Mitochondrion is one of double-membrane cellular organelles responsible for producing the majority of energy, which is essential for cell survival [5-7]. The dysfunction of mitochondrion is widely recognized as an important tumor initiator and promoter [8-10]. A large body of studies has demonstrated that disruption of mitochondrial homoeostasis, including membrane fragmentation and metabolic disorder could promote tumor growth and progression. Particularly, mitochondrion has emerged as a critical regulator of metastatic competence in disparate tumors [11-14].
Metabolomics has been applied to explore altered metabolite profiles in disease and identify candidate metabolic biomarkers closely related to various pathological processes, which can help us to discover the mechanism of disease formation and progression . Some metabolomics studies have been applied to ovarian cancer. For example, Xie et al. performed a metabolic analysis of 98 plasma samples of ovarian cancer patients based on the ultra-performance liquid chromatography mass spectrometry (UPLC/MS) systems and four metabolites (Kynurenine, Acetylcarnitine, PC (42:11), and LPE(22:0/0:0)) were selected as potential predictive biomarkers . Zhang et al. collected pre-treatment plasma samples from 38 patients with stage III or IV epithelial ovarian cancer (EOC) and performed metabolic profiling by ultra-performance liquid chromatography mass spectrometry, which yielded five metabolites that were potential biomarkers for EOC recurrence: l-tryptophan, kynurenine, bilirubin, LysoPC (14 : 0) and LysoPE (18 : 2) .
In this study, we aimed to elucidate the role of mitochondrion dysfunction and altered serum metabolites and metabolic pathways in the regulatory effect of CFG on ovarian cancers. The purpose of this integrative metabolomics and transcriptomics analysis was to identify the possible mechanisms underlying CFG against ovarian cancer development and progression.
2. Materials and Methods
2.1 Cell culture
HEY-T30 and SKOV3 cell lines were obtained from American Type Culture Collection (ATCC, Manassas, VA, USA) and cultured as described.
2.2 Preparation of CFG
The preparation method of CFG has been mentioned in our previous publication . Briefly, herbs were supplied by Zhejiang Provincial Hospital of TCM (Zhejiang, China), and identified by Associate Professor Hong Wang, College of Pharmaceutical Sciences, Zhejiang Chinese Medical University. Their Chinese names, English names, Latin names, family, part used, place of origin, voucher number and daily adult doses (g) are presented in the Table 1 of this publication. Briefly, the four constituent herbs were combined in the ratio of 1:1:1:1, and extracted with 75% ethanol (1:10, w/w) twice, 1 h each time.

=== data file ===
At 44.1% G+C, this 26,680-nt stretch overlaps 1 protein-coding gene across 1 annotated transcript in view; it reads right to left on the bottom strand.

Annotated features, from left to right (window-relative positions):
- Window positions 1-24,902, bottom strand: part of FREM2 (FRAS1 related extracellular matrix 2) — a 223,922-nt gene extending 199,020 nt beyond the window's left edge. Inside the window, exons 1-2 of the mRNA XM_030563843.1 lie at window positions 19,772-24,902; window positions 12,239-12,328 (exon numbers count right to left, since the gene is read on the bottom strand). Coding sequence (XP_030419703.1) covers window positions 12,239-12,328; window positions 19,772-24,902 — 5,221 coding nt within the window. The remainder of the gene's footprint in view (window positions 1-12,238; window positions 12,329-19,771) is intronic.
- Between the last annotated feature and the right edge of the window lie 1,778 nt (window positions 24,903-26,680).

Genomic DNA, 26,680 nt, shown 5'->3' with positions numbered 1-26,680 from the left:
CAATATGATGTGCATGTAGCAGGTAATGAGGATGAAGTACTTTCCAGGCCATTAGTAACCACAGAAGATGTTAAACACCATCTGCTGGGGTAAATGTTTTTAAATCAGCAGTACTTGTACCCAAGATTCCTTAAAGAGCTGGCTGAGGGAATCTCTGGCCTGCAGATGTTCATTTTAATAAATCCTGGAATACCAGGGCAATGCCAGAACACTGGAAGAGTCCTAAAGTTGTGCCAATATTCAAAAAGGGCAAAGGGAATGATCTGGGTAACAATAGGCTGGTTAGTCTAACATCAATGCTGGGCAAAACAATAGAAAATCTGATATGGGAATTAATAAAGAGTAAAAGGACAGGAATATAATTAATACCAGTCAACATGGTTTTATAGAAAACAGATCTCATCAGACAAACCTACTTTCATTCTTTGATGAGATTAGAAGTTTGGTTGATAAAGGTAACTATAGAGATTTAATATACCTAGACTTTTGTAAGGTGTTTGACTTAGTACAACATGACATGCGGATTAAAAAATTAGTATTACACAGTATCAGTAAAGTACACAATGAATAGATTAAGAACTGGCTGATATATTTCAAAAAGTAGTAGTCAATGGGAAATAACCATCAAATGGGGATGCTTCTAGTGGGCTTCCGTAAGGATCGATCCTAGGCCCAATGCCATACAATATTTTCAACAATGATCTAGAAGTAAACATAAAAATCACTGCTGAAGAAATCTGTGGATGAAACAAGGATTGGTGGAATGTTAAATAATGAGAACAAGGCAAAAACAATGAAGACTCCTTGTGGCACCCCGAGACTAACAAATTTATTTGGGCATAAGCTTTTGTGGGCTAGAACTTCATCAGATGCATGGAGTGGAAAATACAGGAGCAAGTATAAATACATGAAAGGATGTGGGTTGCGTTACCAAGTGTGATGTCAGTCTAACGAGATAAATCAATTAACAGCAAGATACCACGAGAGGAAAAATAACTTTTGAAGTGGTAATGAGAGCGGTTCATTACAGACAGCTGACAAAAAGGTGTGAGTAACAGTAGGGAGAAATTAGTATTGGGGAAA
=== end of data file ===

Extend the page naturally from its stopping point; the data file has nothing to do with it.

2.3 Clonogenic formation assay
HEY-T30 and SKOV3 cells were treated with different concentrations of CFG treatment (0, 1.5 and 3 mg/ml) for 24 h. Then the treated cells (100 cells/well) were placed into 6-well plates and incubated at 37°C for 2 weeks, fixed and stained with crystal violet. The mean ±SD number of colonies was counted under a microscope (Zeiss, Jena, Germany) from three independent replicates.
2.4 Transwell migration and invasion assays
For the cell migration assay, HEY-T30 and SKOV3 cells were treated with different concentrations of CFG treatment (0, 1.5 and 3 mg/ml) for 24 h. Then the treated cells (5×104 cells per insert) were suspended in 200 µl of basic medium and seeded into the upper chamber of each insert. Then, 500 µl of culture medium containing 10% FBS (Gibco, Carlsbad, CA, USA) was added to a 24-well plate. After incubation at 37°C for 24 h, the cells that migrated were fixed and stained for 15 min in a 0.25% Crystal Violet solution (Sigma, Shanghai, China) in PBS. For cell invasion assay, chambers were pre-coated with 50 µl of Matrigel (BD Bioscience, Bedford, MA, USA) diluted with 3 volumes of DMEM (Gibco) and incubated at 37°C for 30 min. Then, 5×104 cells were suspended in 200 µl of basic medium and seeded in the upper chambers, and 500 µl of culture medium containing 10% FBS was added to the lower chamber. After incubation at 37°C for 36 h, the cells were fixed and stained.
2.5 Transmission electron microscope
SKOV3 cells were treated with 3.0 mg/ml of CFG treatment for 24 h. Then the treated cells were washed with warm PBS and prefixed in 0.2% paraformaldehyde and 0.25% glutaraldehyde for 15 min at room temperature. Prefixed cells were centrifuged and resuspended in ice-cold 2% paraformaldehyde and 2.5% glutaraldehyde overnight. Cells pellets were washed with 0.1 M Sorensen's sodium phosphate buffer (SPB), pH 7.4 for 15 min at room temperature. Post-fixing was carried out in 1% OsO4 and 1.5% K4Fe(CN) in SPB for 1 h. After dehydration an ascending alcohol (70%, 80%, 95% and 100%), the cells were embedded in Poly/Bed 812 resin (Pelco), polymerized, and observed under a JEOL JEM-1230 transmission electron microscope (Peabody, MA, USA).